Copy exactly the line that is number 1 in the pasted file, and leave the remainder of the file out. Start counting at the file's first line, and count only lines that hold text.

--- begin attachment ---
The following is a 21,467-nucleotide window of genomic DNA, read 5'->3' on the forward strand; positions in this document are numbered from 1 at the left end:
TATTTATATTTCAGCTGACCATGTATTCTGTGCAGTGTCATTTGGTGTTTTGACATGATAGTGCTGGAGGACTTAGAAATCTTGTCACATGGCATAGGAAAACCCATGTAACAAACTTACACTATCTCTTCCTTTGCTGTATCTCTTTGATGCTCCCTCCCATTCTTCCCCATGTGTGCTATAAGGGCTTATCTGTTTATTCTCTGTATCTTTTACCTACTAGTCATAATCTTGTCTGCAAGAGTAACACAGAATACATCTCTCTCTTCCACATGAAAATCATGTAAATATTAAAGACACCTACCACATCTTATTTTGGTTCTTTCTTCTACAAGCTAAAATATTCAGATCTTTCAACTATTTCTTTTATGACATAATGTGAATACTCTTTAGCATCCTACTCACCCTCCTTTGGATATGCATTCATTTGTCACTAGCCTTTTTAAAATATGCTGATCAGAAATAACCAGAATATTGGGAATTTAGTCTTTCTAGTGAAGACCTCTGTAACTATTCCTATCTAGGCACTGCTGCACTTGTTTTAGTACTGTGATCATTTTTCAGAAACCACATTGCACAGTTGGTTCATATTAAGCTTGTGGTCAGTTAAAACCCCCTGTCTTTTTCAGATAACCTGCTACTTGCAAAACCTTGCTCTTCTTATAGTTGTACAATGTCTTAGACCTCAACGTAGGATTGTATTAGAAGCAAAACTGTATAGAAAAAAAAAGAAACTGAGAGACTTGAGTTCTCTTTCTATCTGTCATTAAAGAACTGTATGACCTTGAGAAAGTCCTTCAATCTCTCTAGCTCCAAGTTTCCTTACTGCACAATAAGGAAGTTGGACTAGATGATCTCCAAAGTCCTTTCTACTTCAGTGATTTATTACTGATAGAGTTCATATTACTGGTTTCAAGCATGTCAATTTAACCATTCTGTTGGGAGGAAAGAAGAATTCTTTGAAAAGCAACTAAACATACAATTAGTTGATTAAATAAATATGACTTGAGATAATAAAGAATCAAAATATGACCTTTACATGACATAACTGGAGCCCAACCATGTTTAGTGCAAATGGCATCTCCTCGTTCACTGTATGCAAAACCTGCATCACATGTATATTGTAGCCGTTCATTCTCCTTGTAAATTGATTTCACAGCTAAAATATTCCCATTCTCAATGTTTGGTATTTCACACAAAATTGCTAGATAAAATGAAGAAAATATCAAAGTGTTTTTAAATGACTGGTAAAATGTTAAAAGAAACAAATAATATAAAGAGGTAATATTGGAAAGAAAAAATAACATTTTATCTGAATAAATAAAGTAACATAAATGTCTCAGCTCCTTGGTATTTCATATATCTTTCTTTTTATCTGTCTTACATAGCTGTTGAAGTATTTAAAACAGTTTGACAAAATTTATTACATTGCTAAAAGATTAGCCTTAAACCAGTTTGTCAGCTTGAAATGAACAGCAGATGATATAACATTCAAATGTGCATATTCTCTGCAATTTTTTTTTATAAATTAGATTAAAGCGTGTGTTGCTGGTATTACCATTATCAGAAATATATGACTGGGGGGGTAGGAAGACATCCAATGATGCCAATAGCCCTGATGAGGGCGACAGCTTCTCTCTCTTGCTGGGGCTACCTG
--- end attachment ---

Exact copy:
The following is a 21,467-nucleotide window of genomic DNA, read 5'->3' on the forward strand; positions in this document are numbered from 1 at the left end: